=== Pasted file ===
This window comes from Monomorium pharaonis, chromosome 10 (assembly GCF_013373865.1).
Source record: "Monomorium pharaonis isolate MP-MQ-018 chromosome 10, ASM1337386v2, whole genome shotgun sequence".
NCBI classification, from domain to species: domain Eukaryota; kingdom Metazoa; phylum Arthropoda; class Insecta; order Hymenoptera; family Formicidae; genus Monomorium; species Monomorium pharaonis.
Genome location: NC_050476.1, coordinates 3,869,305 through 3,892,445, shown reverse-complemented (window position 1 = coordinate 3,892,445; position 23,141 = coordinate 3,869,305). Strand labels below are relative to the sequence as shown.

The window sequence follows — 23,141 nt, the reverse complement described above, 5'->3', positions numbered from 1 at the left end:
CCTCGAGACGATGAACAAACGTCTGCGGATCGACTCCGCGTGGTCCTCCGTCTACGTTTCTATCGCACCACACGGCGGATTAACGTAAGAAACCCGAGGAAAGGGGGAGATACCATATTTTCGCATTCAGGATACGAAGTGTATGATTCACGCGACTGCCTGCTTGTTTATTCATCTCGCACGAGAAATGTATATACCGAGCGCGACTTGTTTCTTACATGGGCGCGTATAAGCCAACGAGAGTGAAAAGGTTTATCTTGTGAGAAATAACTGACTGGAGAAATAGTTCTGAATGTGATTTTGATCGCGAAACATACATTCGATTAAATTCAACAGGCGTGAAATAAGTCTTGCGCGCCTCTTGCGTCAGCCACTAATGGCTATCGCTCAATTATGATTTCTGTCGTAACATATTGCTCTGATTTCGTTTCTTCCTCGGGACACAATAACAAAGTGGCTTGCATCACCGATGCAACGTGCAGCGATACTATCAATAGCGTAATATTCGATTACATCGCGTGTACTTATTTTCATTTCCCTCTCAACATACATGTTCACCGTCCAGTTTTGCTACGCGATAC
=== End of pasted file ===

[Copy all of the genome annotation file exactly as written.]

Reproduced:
This window comes from Monomorium pharaonis, chromosome 10 (assembly GCF_013373865.1).
Source record: "Monomorium pharaonis isolate MP-MQ-018 chromosome 10, ASM1337386v2, whole genome shotgun sequence".
NCBI classification, from domain to species: domain Eukaryota; kingdom Metazoa; phylum Arthropoda; class Insecta; order Hymenoptera; family Formicidae; genus Monomorium; species Monomorium pharaonis.
Genome location: NC_050476.1, coordinates 3,869,305 through 3,892,445, shown reverse-complemented (window position 1 = coordinate 3,892,445; position 23,141 = coordinate 3,869,305). Strand labels below are relative to the sequence as shown.

The window sequence follows — 23,141 nt, the reverse complement described above, 5'->3', positions numbered from 1 at the left end:
CCTCGAGACGATGAACAAACGTCTGCGGATCGACTCCGCGTGGTCCTCCGTCTACGTTTCTATCGCACCACACGGCGGATTAACGTAAGAAACCCGAGGAAAGGGGGAGATACCATATTTTCGCATTCAGGATACGAAGTGTATGATTCACGCGACTGCCTGCTTGTTTATTCATCTCGCACGAGAAATGTATATACCGAGCGCGACTTGTTTCTTACATGGGCGCGTATAAGCCAACGAGAGTGAAAAGGTTTATCTTGTGAGAAATAACTGACTGGAGAAATAGTTCTGAATGTGATTTTGATCGCGAAACATACATTCGATTAAATTCAACAGGCGTGAAATAAGTCTTGCGCGCCTCTTGCGTCAGCCACTAATGGCTATCGCTCAATTATGATTTCTGTCGTAACATATTGCTCTGATTTCGTTTCTTCCTCGGGACACAATAACAAAGTGGCTTGCATCACCGATGCAACGTGCAGCGATACTATCAATAGCGTAATATTCGATTACATCGCGTGTACTTATTTTCATTTCCCTCTCAACATACATGTTCACCGTCCAGTTTTGCTACGCGATAC